Wednesday: Hili dialogue

It’s Wednesday, November 28, 2018, with only three more days to go until we’re into December. And I have a new driver’s license!

It’s National French Toast Day, a treat I much love for breakfast but never get.  I have no idea why they call it “French toast”, since I’ve never seen it in France and I doubt it was invented there. And it’s Albanian Flag Day, celebrating that country’s independence from Turkey in 1912 as well as the raising of that flag in 1443, both of which occurred on November 28. I bet you don’t know what the Albanian flag looks like; if you don’t, go here.

On this day in 1443, quoting Wikipedia, “Skanderbeg and his forces liberate Kruja in central Albania and raise the Albanian flag.” On November 28, 1582, William Shakespeare and Anne Hathaway paid a £40 fee for their marriage license. That was EXPENSIVE in those days! Here’s the bishop’s register and an enlargement of the bond record (click to enlarge), but I’ll be damned if I can read anything or make out “Shakespeare” or “Hathaway”:

On this day in 1660, twelve men, including Christopher Wren and Robert Boyle, decided to found what has become England’s Royal Society.  And in 1893, women’s suffrage took effect in New Zealand in that country’s general election. I believe that the Kiwis were the first to give women their right to vote.  On this day in 1895, according to Wikipedia, “The first American automobile race takes place over the 54 miles from Chicago’s Jackson Park to Evanston, Illinois. Frank Duryea wins in approximately 10 hours.”  Ten hours to go 54 miles? An ultramarathon runner could beat that, I bet!  On this day in 1925, the Grand Ole Opry had its first broadcast from Nashville, Tennessee, billed as the “WSM Barn Dance.”

On November 28, 1967, the first pulsar, PSR B1919+21, was discovered by Jocelyn Bell Burnell and Antony Hewish; it had a period of 1.33 seconds.  Hewish and Martin Ryle were awarded the Nobel Prize for radioastronomy (and this discovery) in 1974, but Bell was left out. It was Fred Hoyle who later found that pulsars were neutron stars (Bell and Hewish briefly entertained the idea that the regularity might mean the presence of extraterrestrial life), and he thought, as do many, that Bell should have also gotten the Prize.

On this day in 1972, Claude Buffet and Roger Bontems were guillotined at La Santé Prison, making them the last people executed in Paris. But not in France—the country’s last execution was that of Hamida Djandoubi on September 10, 1977. That, too, used a guillotine. Finally, it was on this day in 1990 that Margaret Thatcher resigned as head of the Conservative Party and thus lost her job as Prime Minister. She was succeeded by John Major (who remembers him?)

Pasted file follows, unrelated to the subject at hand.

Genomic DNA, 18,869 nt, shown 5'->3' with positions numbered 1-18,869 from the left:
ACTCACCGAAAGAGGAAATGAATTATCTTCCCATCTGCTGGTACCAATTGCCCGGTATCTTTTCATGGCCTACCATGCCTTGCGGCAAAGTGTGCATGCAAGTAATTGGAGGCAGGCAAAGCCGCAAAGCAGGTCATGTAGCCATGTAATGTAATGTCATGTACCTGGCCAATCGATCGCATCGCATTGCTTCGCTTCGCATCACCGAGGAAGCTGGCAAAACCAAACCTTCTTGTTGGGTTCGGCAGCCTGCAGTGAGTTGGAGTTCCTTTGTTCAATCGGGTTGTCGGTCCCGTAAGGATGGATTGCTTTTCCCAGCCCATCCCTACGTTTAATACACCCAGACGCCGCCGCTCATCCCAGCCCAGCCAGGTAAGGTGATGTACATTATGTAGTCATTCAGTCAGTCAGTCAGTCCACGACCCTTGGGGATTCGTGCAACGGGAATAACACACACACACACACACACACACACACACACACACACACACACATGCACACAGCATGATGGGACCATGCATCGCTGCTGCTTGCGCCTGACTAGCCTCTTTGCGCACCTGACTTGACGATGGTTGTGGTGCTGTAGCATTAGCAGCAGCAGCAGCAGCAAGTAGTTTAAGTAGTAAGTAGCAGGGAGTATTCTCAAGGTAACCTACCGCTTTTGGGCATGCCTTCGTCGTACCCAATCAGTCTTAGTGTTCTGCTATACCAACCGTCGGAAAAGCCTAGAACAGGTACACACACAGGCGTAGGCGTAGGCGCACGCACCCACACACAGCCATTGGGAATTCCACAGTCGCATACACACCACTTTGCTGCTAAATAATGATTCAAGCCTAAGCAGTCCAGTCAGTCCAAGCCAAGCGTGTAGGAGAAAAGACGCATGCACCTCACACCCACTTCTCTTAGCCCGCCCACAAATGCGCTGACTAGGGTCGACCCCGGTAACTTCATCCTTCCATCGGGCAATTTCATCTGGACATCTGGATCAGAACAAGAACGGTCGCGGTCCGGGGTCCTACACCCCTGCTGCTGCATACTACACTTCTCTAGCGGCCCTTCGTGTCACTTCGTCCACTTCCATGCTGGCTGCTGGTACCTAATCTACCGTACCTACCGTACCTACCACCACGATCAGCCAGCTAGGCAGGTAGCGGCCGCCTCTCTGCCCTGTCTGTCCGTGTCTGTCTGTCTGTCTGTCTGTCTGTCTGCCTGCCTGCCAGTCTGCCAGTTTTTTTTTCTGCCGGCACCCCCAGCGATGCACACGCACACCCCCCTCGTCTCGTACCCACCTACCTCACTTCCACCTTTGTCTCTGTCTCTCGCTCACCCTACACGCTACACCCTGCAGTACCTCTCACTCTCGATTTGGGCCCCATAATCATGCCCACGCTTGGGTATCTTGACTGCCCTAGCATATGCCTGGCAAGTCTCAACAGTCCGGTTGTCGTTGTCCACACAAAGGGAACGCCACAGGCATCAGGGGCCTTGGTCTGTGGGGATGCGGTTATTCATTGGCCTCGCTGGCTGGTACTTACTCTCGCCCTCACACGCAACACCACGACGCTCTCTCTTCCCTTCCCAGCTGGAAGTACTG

Notables born on this day include William Blake (1757), Stefan Zweig (1881), Ernst Röhm (1887), Berry Gordy, Jr. (1929, he’s still with us at 89), Gary Hart (1936), and Randy Newman (1943).  Here’s Blake’s illustration (he did several) on the poem “Ode on the Death of a Favourite Cat, Drowned in a Tub of Gold Fishes“:

Those who died on November 28 include Washington Irving (1859), Richard Wright (1960), Queen Wilhelmina of the Netherlands (1962), Rosalind Russell (1976), and Jeffrey Dahmer and Jerry Rubin (both 1994; Dahmer was murdered in prison).

Meanwhile in Dobrzyn, Hili is anxious (she’s a Jewish cat):

Hili: I’m anxious about what can come.
A: And what can come?
Hili: How do I know?
In Polish:
Hili: Niepokoję się tym, co może przyjść.
Ja: A co może przyjść?
Hili: A skąd ja mam wiedzieć?

A tweet from Heather Hastie, who said this story made her tear up. And it is indeed a wonderful tale of a man, his stork, the stork’s inamorato, and their 59 grandchildren. Be sure to watch the whole thing, as it will give your day a good start.

Another tweet from Heather via Ann German. Seriously, though—somebody expected cats to work?

A tweet from reader Graham; I may have posted “Pavlov’s Cats” before:

Tweets from Grania. I’m not sure whether these are purebreds, and, if they are, what sort.

And this one baffles me, since I don’t know the music video, much less the music, and can’t figure out what the relevance of this cat is:

This whole thread is funny. It starts with this tweet by J. K. Rowling (do you know the bird?), and continues on, with none other than Nick Cohen joining the conversation:

A wonderful visit, but mallards aren’t the sharpest knife in the drawer (why couldn’t Mom fly over the fence?)

Tweets from Matthew. I’m not sure these goats are following the rules:

I don’t have to read this article (though I will) to know that the answer is “Hell, no!”

Another cat watching television:



  1. Mark Jones
    Posted November 28, 2018 at 6:55 am | Permalink

    Typo: Shakespeare was married in 1582, not 1660.

  2. Mark Jones
    Posted November 28, 2018 at 6:58 am | Permalink

    FYI, the “Virtual Insanity” video features the singer Jay Kay appearing to walk while going nowhere, like the cat.

  3. Michael Fisher
    Posted November 28, 2018 at 7:05 am | Permalink

    FRENCH TOAST [the name]
    Allegedly from Albany, New York, innkeeper named Joseph French. He created the dish in 1724, and advertised it as “French Toast” [no apostrophe]. In France it’s called pain perdu – it’s often served as a sweet dessert with custard. Over here in Britland we have bread pudding which is amazing or rubbish depending on the recipe. I like the subset of recipe’s that insist on the use of brandy or rum – the trick there is to throw away the bread & milk etc.